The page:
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Unveiling a multitrillion-dollar economic recovery plan meant as an investment for the country’s infrastructure is on the White House’s to-do list for the coming weeks.
President Joe Biden has explained his “Build Back Better” plan will serve as a way to “make historic investments in infrastructure,” specifically the manufacturing industry, and the clean energy sector. It will “create millions more jobs — good-paying jobs, not minimum wage jobs,” Biden said.
This “Build Back Better” proposal of about $2 trillion is said to focus on addressing climate change concerns, as well as reinforce federal environmental regulations. We’ve learned from Biden’s team the plan also will aim to pave the way for the adoption of autonomous vehicles, expand rural access to broadband, guarantee safe drinking water, and modernize highways, bridges and tunnels.
There is an anticipation expressed by stakeholders for the plan’s centerpiece to be a multiyear highway policy bill. (The country’s current highway law expires in September.)
And, again, for this infrastructure proposal to produce meaningful reform, a long-term source of funding will be needed.
At his Senate confirmation hearing last week, former Mayor Pete Buttigieg, who received a cordial reception, was praised for his knowledge of the federal transportation policy landscape.
When asked about Biden’s climate agenda and ways to fund highway projects, the nominee told senators climate change is a key priority while acknowledging that approving transformative policy directives for highway programs also are crucial.
Buttigieg went on to say his team will work with Congress to identify specific long-term funding solutions. This could come in the form of adjustments to existing user fees, or shifting toward a national program that would charge drivers for the miles they travel. This week, a Senate panel will press Commerce Secretary-designate Gina Raimondo about Biden’s “Build Back Better” plan. Policymakers in the Senate will be interested to hear how the White House intends to fund a multitrillion-dollar infrastructure effort.
The White House can’t afford a delay on infrastructure and transportation policy initiatives. Observers of the ways of Washington insist there is no better time than the start of a new administration for advancing “historic” policy bills.
The Week Ahead (All times Eastern)
Jan. 26, 10 a.m.: The Senate Commerce Committee meets to consider the nomination of Rhode Island Gov. Gina Raimondo (D) to be secretary of the U.S. Department of Commerce.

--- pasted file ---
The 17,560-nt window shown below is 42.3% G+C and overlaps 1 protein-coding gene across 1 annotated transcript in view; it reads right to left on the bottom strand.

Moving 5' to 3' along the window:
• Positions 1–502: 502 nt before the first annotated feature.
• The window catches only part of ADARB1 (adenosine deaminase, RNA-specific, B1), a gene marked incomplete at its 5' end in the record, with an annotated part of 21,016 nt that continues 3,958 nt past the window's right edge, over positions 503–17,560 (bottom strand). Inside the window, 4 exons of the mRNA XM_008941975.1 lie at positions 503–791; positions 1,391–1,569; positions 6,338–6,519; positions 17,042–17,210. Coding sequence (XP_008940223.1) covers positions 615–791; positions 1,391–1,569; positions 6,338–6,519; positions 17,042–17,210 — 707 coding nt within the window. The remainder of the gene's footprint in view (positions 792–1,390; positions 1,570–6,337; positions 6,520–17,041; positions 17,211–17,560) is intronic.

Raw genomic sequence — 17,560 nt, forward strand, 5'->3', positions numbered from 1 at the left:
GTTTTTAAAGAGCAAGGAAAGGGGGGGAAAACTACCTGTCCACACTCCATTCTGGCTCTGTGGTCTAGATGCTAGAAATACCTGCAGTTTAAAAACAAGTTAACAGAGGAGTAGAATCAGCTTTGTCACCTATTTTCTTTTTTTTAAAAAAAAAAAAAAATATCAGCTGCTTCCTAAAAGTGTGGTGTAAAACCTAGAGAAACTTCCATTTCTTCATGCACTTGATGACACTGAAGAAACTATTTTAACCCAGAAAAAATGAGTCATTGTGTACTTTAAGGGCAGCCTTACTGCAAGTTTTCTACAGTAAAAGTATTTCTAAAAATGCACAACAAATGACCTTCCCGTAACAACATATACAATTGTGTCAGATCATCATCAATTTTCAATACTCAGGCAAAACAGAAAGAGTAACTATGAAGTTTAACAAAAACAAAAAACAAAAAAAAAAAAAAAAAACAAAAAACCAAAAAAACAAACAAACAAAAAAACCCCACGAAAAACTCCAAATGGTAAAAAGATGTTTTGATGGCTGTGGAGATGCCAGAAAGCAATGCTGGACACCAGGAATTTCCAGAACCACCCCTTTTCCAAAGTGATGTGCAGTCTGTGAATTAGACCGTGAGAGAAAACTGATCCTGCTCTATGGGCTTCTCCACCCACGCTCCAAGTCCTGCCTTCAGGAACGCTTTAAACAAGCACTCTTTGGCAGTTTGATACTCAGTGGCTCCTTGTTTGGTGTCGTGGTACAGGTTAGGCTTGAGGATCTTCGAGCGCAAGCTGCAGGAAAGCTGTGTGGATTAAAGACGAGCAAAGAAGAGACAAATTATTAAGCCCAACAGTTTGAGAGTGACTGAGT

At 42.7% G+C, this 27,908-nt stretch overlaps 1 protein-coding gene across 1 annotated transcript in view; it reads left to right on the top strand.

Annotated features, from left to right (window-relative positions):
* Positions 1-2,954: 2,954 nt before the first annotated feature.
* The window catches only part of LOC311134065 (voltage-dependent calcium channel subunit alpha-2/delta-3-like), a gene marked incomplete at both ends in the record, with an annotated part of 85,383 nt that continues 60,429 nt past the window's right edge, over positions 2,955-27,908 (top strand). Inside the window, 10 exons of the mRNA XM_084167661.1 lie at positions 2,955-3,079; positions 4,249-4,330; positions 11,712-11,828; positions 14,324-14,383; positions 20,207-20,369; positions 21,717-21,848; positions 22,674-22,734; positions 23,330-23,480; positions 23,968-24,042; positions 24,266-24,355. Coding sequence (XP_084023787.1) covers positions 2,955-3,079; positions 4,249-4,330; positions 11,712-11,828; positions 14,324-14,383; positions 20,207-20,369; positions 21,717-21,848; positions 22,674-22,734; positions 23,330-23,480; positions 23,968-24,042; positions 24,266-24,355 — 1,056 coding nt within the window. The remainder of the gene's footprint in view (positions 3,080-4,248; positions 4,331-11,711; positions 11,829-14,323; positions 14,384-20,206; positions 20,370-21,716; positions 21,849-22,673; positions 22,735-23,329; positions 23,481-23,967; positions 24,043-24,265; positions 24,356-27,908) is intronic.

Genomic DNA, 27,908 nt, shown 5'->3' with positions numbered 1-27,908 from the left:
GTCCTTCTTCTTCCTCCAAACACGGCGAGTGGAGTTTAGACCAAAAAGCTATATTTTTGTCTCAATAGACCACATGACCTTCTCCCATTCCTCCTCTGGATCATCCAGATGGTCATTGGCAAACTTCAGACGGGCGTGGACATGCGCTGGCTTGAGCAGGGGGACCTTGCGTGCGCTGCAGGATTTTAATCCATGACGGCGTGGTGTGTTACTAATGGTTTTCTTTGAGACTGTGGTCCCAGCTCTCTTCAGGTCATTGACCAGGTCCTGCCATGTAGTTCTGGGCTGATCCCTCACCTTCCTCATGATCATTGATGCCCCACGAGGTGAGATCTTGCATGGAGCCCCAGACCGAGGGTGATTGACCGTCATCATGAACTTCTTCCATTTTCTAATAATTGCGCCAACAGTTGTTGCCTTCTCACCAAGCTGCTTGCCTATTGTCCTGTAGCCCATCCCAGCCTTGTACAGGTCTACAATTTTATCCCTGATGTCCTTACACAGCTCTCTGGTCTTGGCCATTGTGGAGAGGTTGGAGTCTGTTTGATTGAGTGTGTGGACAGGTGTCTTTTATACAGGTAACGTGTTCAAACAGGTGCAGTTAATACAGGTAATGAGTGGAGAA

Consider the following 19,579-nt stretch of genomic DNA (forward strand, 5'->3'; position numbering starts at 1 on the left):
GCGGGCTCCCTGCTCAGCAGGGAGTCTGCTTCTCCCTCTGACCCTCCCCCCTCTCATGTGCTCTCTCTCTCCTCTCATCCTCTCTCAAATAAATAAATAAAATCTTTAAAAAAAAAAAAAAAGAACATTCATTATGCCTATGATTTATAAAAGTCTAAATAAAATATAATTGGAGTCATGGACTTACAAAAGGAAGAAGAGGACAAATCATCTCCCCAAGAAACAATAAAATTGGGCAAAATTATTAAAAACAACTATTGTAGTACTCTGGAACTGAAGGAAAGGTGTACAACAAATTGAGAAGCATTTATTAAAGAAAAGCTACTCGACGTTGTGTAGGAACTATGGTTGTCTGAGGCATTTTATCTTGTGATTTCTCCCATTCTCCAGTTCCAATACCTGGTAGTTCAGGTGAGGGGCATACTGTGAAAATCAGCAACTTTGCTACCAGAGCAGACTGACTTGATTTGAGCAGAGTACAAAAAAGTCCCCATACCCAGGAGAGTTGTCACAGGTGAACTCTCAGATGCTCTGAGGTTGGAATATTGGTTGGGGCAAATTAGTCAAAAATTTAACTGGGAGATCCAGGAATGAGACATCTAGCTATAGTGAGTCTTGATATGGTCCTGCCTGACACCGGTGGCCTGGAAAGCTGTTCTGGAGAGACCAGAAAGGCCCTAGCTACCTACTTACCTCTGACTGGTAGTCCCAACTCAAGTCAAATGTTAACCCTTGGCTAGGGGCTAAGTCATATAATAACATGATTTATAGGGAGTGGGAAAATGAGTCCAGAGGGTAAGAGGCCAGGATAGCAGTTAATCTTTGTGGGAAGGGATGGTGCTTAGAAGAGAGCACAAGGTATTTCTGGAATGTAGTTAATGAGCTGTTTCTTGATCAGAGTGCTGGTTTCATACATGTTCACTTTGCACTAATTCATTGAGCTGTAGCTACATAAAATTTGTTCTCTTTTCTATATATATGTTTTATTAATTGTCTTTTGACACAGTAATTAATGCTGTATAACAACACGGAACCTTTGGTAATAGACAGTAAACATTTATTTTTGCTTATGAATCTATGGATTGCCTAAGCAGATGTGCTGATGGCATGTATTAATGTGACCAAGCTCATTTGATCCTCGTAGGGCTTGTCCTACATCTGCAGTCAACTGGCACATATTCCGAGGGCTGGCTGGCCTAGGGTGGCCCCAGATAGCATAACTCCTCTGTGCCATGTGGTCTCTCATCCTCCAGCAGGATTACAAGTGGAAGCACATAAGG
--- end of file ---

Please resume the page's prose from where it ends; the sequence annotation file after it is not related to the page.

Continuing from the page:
Jan. 26, 10 a.m.: The U.S. Chamber of Commerce hosts a webcast titled, “Last-Mile Delivery and Electric Vehicles: Why Congress Should Support Logistics in the Next Infrastructure Bill.”
The chamber continues to remind the country of infrastructure needs.
One of Biden’s executive orders pertains to the use of masks throughout the federal government apparatus. The president ordered the federal workforce, including contractors, to wear masks during their time in federal buildings and on federal lands. Specifically, the order is meant to “halt the spread of coronavirus disease 2019 (COVID-19) by relying on the best available data and science-based public health measures.”
Additionally, the order requires the health and human services secretary to work with state and local officials, as well as stakeholders, on mask-wearing campaigns and public health efforts.
Former President Donald Trump’s second impeachment trial in the Senate, set for February, might complicate consideration of the new administration’s policy agenda, sources tell Transport Topics.
The House Republican leader stated his viewpoint.
A breakdown of state-of-play machinations in the federal body politic.
Biden has to be silent on the filibuster. Because if Dems kill it, he needs to be able to say that his fingerprints aren’t at the scene. He promised on the campaign trail and at the Capitol to work with opponents. Whatever killibusting is, it’s not synonymous with bipartisanship.— Jonathan Allen (@jonallendc) January 22, 2021
The Last Word
The president can and should refocus his administration on creating good-paying American jobs, not sacrificing our people’s livelihoods to liberal symbolism.
Senate Republican Leader Mitch McConnell on Jan. 21
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